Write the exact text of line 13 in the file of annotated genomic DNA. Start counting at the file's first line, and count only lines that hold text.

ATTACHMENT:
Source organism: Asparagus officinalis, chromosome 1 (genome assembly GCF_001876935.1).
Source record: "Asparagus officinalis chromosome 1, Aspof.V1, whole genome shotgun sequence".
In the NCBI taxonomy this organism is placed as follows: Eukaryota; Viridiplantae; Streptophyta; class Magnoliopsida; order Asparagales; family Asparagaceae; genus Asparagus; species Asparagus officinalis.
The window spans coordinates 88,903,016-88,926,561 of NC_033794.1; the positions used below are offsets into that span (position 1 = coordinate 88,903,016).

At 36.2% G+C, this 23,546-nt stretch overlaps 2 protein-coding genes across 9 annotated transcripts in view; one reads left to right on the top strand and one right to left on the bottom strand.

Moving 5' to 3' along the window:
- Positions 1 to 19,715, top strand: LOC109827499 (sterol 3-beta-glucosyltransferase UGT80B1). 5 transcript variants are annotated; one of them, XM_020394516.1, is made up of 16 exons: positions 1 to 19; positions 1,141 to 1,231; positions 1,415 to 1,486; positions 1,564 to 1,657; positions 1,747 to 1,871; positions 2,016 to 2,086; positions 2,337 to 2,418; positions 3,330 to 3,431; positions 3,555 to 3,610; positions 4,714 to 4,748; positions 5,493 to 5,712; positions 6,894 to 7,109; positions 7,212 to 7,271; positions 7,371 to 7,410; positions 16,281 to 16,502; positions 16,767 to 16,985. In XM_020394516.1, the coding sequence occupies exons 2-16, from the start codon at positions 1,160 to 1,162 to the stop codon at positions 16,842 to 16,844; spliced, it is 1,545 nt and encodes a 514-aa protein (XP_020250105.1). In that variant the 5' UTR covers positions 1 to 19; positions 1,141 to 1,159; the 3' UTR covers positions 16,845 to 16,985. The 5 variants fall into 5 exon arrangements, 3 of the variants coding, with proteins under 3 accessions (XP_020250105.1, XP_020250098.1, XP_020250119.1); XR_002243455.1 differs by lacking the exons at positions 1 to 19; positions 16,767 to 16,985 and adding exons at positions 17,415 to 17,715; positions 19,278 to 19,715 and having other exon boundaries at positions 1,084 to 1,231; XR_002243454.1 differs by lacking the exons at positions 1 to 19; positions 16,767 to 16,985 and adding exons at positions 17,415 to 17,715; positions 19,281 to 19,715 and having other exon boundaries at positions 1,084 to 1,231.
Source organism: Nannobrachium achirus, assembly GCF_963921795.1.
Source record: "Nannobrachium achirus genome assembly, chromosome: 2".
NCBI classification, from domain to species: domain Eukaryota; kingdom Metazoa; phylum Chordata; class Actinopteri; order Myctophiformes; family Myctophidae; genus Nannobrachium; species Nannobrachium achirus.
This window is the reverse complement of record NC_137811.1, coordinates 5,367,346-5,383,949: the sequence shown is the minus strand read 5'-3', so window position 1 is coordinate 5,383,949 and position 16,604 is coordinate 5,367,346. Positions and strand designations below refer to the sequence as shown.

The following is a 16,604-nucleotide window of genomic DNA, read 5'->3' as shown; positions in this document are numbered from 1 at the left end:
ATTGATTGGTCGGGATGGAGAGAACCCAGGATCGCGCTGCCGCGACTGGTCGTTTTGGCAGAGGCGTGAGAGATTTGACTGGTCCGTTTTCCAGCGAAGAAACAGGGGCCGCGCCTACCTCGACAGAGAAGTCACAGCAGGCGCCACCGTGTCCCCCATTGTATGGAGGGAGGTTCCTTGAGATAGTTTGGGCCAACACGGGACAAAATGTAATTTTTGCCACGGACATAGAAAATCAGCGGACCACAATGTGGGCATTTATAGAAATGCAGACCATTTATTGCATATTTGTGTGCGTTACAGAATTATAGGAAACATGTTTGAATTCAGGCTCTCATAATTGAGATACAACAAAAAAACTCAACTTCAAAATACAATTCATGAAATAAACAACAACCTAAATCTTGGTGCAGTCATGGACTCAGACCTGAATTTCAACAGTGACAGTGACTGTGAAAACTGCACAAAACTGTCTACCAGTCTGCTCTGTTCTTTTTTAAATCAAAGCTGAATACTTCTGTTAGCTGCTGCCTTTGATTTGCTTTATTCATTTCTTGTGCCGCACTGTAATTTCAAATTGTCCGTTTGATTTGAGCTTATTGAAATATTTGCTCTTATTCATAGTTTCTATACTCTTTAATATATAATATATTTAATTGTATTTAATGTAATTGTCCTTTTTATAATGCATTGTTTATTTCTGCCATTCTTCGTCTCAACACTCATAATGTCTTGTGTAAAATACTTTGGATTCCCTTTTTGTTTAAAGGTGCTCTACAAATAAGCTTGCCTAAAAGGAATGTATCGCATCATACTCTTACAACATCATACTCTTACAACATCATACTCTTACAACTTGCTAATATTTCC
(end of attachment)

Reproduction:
ATTGATTGGTCGGGATGGAGAGAACCCAGGATCGCGCTGCCGCGACTGGTCGTTTTGGCAGAGGCGTGAGAGATTTGACTGGTCCGTTTTCCAGCGAAGAAACAGGGGCCGCGCCTACCTCGACAGAGAAGTCACAGCAGGCGCCACCGTGTCCCCCATTGTATGGAGGGAGGTTCCTTGAGATAGTTTGGGCCAACACGGGACAAAATGTAATTTTTGCCACGGACATAGAAAATCAGCGGACCACAATGTGGGCATTTATAGAAATGCAGACCATTTATTGCATATTTGTGTGCGTTACAGAATTATAGGAAACATGTTTGAATTCAGGCTCTCATAATTGAGATACAACAAAAAAACTCAACTTCAAAATACAATTCATGAAATAAACAACAACCTAAATCTTGGTGCAGTCATGGACTCAGACCTGAATTTCAACAGTGACAGTGACTGTGAAAACTGCACAAAACTGTCTACCAGTCTGCTCTGTTCTTTTTTAAATCAAAGCTGAATACTTCTGTTAGCTGCTGCCTTTGATTTGCTTTATTCATTTCTTGTGCCGCACTGTAATTTCAAATTGTCCGTTTGATTTGAGCTTATTGAAATATTTGCTCTTATTCATAGTTTCTATACTCTTTAATATATAATATATTTAATTGTATTTAATGTAATTGTCCTTTTTATAATGCATTGTTTATTTCTGCCATTCTTCGTCTCAACACTCATAATGTCTTGTGTAAAATACTTTGGATTCCCTTTTTGTTTAAAGGTGCTCTACAAATAAGCTTGCCTAAAAGGAATGTATCGCATCATACTCTTACAACATCATACTCTTACAACATCATACTCTTACAACTTGCTAATATTTCC